Photodynamic therapy (PDT)

Photodynamic therapy (PDT) is a treatment that involves light-sensitive medicine and a light source to destroy abnormal cells.

It can be used to treat some skin and eye conditions, as well as certain types of cancer.

On their own, the medicine and light source are harmless, but when the medicine is exposed to the light, it activates and causes a reaction that damages nearby cells.

This allows small abnormal areas of tissue to be treated without the need for surgery.

Uses for photodynamic therapy (PDT)

PDT can be used to treat abnormal cells in parts of the body that a light source can reach, such as the skin, eyes, mouth, food pipe (oesophagus) and lungs.

Conditions sometimes treated with PDT include:

  • actinic keratoses – dry, scaly patches of skin caused by damage from years of sun exposure that could become cancerous if not treated
  • Bowen's disease – a very early form of skin cancer
  • basal cell carcinoma – a type of skin cancer
  • Barrett's oesophagus – changes in the cells in the lining of your lower food pipe (oesophagus) that could become cancerous if not treated
  • oesophageal cancer and lung cancer – PDT can cure some cancers if used in the early stages, or offer relief from symptoms in more advanced cases

PDT also shows promise in treating some other types of cancer, as well as warts, acne and extramammary Paget's disease (a pre-cancerous condition that affects skin around the genitals and anus).

What happens during photodynamic therapy (PDT)

There are 2 ways of having PDT:

  • PDT using light from a lamp or laser (sometimes called conventional PDT)
  • PDT using natural daylight (sometimes called daylight PDT)

Conventional PDT

Conventional PDT is done in 2 stages.

1) Preparation

  • First, you'll need to go into a hospital or clinic to be given the light-sensitive medicine.
  • Depending on the area of your body that's being treated, the medicine may be a cream, injection or special drink.
  • After you've had the medicine you may be asked to go home and return in a few hours or days – this will give the medicine a chance to build-up in the abnormal cells.

2) Light treatment

  • Later, you'll need to return to the hospital or clinic for the light treatment.
  • This will involve a lamp or laser being shone on to the treatment area for around 10 to 45 minutes.
  • To treat abnormal cells inside your body, such as in your lungs, an endoscope (a small, flexible tube with a light at the end) will be passed into your body.
  • Sometimes a local anaesthetic may be used to numb the treatment area or you may be given medicine to help you relax during the procedure. Sometimes a general anaesthetic is used to put you to sleep while you have the procedure.

Daylight PDT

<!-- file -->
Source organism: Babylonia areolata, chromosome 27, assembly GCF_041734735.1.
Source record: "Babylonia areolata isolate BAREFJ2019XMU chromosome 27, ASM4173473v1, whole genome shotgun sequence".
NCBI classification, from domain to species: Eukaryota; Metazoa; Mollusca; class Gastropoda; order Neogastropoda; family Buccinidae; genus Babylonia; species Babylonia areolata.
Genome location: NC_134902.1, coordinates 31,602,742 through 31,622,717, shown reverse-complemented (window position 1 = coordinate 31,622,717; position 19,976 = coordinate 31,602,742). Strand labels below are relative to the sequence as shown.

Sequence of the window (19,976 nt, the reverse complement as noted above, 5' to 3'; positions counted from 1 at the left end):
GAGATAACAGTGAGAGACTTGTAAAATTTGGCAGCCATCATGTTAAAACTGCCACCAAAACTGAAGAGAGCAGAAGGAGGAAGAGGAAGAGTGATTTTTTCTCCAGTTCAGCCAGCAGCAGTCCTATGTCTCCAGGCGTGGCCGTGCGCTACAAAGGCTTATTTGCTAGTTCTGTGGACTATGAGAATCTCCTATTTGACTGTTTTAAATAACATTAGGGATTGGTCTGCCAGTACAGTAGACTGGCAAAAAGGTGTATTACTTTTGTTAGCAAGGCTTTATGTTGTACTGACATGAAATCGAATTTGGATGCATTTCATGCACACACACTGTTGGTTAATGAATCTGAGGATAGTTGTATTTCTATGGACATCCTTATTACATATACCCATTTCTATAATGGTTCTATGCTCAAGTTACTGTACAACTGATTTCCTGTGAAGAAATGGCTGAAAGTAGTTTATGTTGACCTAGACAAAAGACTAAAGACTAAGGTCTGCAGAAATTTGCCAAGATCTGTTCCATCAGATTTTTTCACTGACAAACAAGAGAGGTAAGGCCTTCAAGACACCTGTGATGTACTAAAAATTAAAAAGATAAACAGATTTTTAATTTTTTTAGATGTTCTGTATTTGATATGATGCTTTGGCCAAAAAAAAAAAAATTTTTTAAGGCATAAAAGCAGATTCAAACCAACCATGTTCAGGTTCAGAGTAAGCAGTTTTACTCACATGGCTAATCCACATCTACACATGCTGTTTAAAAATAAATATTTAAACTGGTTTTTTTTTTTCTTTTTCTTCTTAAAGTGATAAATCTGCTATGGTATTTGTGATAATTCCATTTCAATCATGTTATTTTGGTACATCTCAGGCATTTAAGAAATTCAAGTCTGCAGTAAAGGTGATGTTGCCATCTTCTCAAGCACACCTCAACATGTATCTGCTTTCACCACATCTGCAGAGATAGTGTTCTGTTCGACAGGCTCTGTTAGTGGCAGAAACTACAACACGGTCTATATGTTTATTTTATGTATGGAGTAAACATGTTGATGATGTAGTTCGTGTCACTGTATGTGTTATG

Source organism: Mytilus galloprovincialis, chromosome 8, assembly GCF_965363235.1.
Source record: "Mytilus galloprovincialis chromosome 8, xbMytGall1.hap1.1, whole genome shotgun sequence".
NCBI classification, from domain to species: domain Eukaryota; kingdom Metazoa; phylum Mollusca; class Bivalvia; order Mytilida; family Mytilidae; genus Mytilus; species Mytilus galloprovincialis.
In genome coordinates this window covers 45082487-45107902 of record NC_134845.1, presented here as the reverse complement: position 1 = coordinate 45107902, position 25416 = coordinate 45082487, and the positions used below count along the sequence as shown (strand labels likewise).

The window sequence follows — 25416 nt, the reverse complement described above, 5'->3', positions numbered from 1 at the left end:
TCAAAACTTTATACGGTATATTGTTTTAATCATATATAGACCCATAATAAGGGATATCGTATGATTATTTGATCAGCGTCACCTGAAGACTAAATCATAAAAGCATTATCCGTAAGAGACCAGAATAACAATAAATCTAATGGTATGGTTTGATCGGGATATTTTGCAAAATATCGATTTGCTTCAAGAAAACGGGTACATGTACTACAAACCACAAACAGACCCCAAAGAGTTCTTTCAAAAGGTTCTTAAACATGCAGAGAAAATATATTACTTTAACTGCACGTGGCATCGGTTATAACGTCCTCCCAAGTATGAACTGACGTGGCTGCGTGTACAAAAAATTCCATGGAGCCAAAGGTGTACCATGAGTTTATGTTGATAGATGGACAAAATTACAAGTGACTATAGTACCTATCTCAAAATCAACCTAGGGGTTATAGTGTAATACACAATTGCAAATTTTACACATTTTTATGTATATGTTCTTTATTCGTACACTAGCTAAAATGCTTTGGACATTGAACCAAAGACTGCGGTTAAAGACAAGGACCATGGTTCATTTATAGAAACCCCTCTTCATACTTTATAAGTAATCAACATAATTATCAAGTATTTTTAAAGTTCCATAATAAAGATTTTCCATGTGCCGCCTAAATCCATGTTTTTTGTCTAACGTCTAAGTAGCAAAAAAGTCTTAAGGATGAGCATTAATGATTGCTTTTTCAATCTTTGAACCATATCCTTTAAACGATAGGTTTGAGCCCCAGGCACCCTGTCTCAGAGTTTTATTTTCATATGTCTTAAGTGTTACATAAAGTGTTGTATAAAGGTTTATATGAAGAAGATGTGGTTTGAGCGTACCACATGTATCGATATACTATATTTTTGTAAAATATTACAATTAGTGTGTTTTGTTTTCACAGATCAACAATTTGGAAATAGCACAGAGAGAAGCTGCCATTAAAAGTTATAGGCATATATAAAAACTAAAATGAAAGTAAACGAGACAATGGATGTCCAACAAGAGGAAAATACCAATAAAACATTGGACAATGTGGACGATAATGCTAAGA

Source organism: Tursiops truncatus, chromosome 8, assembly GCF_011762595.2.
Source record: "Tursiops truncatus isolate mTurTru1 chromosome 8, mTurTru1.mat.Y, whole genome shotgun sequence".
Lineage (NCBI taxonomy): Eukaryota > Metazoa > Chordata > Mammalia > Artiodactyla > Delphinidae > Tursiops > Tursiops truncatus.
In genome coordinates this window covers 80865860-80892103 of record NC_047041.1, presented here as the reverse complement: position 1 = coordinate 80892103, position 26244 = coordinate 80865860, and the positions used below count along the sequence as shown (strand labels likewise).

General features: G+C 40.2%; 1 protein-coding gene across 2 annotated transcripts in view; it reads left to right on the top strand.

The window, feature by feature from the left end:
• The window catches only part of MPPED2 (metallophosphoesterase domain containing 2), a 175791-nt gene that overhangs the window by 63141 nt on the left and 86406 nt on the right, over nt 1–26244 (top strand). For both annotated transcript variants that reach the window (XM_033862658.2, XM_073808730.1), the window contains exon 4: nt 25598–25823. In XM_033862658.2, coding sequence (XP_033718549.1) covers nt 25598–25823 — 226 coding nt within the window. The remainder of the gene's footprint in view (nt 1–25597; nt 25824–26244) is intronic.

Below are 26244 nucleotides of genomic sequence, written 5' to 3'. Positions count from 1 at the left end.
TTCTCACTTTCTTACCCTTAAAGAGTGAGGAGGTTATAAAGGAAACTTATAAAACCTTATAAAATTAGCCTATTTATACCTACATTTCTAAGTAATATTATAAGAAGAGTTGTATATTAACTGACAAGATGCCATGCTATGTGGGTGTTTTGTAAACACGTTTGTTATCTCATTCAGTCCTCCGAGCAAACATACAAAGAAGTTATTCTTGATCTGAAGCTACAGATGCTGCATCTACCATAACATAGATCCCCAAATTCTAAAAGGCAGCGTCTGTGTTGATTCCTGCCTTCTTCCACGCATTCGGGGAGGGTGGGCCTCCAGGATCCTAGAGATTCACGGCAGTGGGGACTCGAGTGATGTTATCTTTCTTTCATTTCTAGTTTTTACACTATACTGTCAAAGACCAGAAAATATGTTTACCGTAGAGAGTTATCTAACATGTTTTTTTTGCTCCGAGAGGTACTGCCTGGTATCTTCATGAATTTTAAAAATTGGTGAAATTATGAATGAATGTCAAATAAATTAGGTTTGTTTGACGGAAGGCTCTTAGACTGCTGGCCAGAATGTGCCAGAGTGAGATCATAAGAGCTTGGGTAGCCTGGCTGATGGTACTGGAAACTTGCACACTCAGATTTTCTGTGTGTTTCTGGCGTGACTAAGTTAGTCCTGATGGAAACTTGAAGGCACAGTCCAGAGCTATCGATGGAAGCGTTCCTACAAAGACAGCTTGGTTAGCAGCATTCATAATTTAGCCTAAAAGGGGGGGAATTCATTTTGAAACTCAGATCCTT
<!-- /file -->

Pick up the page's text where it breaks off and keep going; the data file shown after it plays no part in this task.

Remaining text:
Daylight PDT is used for some skin conditions. The medicine is a cream which is put on the affected area at a hospital or clinic, or sometimes at home. You'll then need to spend 2 hours outdoors in daylight to activate the medicine. You'll need to put on sunscreen while doing daylight PDT.

Conventional PDT

After photodynamic therapy (PDT)

If your skin was treated, the area will be covered by a dressing that should remain in place for about a day. Your care team will tell you exactly how long.

Try to avoid scratching or knocking the treated area, and keep it as dry as possible.

Once you're advised to remove the dressing, you can wash and bathe as normal, as long as you gently pat the treated area dry.

A follow-up appointment at the hospital or clinic will be arranged to assess whether the treatment has been effective and decide if it needs to be repeated.

It usually takes around 2 to 6 weeks for the area to heal completely, depending on which part of the body has been treated and how big the area is.

Daylight PDT

After daylight PDT, the medicine is wiped off and the area of skin that's been treated is covered for the rest of the day, to prevent swelling (inflammation).

If it's not possible to cover the area, you'll need to stay indoors or use a sunscreen (at least SPF 50) for the rest of the day after the treatment.

You'll have a follow-up appointment to see how well the treatment has worked and whether you need a 2nd treatment.

Risks and side effects of photodynamic therapy (PDT)

PDT is a very safe and effective treatment when it's used for conditions it's been officially approved (licensed) to treat. But the following side effects are common:

  • a burning or stinging sensation while the light treatment is done – this usually passes soon after the treatment finishes
  • if the medicine was injected or drunk as a liquid, your skin or eyes may be sensitive to sunlight and bright indoor lights for up to 6 weeks; speak to your care team about things you should do to protect your eyes and skin during this time

Other potential side effects depend on the area treated.

  • If your skin is treated, it may become red, swollen, blistered or itchy for a few days and have a scabby crust for a few weeks. Occasionally, it may become slightly darker or lighter and there may be some hair loss. This is usually temporary, but can sometimes be permanent.
  • Treatment of the oesophagus and lungs can cause a sore throat, chest pain, feeling sick and a small amount of blood in your phlegm. This is usually temporary. Speak to your care team if you cough up blood.

Talk to your doctors about the possible risks of PDT before having the treatment.